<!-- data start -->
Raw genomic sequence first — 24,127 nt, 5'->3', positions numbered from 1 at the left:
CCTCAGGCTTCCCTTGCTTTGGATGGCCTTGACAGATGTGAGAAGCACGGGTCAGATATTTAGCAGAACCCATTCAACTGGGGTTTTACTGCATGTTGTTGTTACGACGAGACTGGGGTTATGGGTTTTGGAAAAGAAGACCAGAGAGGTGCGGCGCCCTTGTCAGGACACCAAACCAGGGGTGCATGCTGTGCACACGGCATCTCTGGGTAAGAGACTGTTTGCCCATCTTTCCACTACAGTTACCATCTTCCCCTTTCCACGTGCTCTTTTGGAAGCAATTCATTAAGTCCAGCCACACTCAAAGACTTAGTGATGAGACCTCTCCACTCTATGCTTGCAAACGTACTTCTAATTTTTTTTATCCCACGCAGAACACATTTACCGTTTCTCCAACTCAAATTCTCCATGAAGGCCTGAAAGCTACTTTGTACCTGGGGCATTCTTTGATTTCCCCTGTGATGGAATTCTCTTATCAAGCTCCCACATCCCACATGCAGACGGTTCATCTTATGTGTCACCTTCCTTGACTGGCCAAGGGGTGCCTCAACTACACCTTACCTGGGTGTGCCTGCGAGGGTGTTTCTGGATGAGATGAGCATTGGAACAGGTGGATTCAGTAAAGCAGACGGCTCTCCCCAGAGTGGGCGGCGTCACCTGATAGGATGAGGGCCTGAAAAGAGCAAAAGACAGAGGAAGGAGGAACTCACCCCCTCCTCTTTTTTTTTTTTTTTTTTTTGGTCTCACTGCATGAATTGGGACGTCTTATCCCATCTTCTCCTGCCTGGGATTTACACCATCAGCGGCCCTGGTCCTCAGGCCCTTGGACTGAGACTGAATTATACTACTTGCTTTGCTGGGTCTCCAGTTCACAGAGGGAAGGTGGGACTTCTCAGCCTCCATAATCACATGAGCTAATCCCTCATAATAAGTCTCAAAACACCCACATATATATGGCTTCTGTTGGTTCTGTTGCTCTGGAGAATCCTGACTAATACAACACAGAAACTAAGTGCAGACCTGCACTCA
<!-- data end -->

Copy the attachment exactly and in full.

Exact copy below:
Raw genomic sequence first — 24,127 nt, 5'->3', positions numbered from 1 at the left:
CCTCAGGCTTCCCTTGCTTTGGATGGCCTTGACAGATGTGAGAAGCACGGGTCAGATATTTAGCAGAACCCATTCAACTGGGGTTTTACTGCATGTTGTTGTTACGACGAGACTGGGGTTATGGGTTTTGGAAAAGAAGACCAGAGAGGTGCGGCGCCCTTGTCAGGACACCAAACCAGGGGTGCATGCTGTGCACACGGCATCTCTGGGTAAGAGACTGTTTGCCCATCTTTCCACTACAGTTACCATCTTCCCCTTTCCACGTGCTCTTTTGGAAGCAATTCATTAAGTCCAGCCACACTCAAAGACTTAGTGATGAGACCTCTCCACTCTATGCTTGCAAACGTACTTCTAATTTTTTTTATCCCACGCAGAACACATTTACCGTTTCTCCAACTCAAATTCTCCATGAAGGCCTGAAAGCTACTTTGTACCTGGGGCATTCTTTGATTTCCCCTGTGATGGAATTCTCTTATCAAGCTCCCACATCCCACATGCAGACGGTTCATCTTATGTGTCACCTTCCTTGACTGGCCAAGGGGTGCCTCAACTACACCTTACCTGGGTGTGCCTGCGAGGGTGTTTCTGGATGAGATGAGCATTGGAACAGGTGGATTCAGTAAAGCAGACGGCTCTCCCCAGAGTGGGCGGCGTCACCTGATAGGATGAGGGCCTGAAAAGAGCAAAAGACAGAGGAAGGAGGAACTCACCCCCTCCTCTTTTTTTTTTTTTTTTTTTTGGTCTCACTGCATGAATTGGGACGTCTTATCCCATCTTCTCCTGCCTGGGATTTACACCATCAGCGGCCCTGGTCCTCAGGCCCTTGGACTGAGACTGAATTATACTACTTGCTTTGCTGGGTCTCCAGTTCACAGAGGGAAGGTGGGACTTCTCAGCCTCCATAATCACATGAGCTAATCCCTCATAATAAGTCTCAAAACACCCACATATATATGGCTTCTGTTGGTTCTGTTGCTCTGGAGAATCCTGACTAATACAACACAGAAACTAAGTGCAGACCTGCACTCA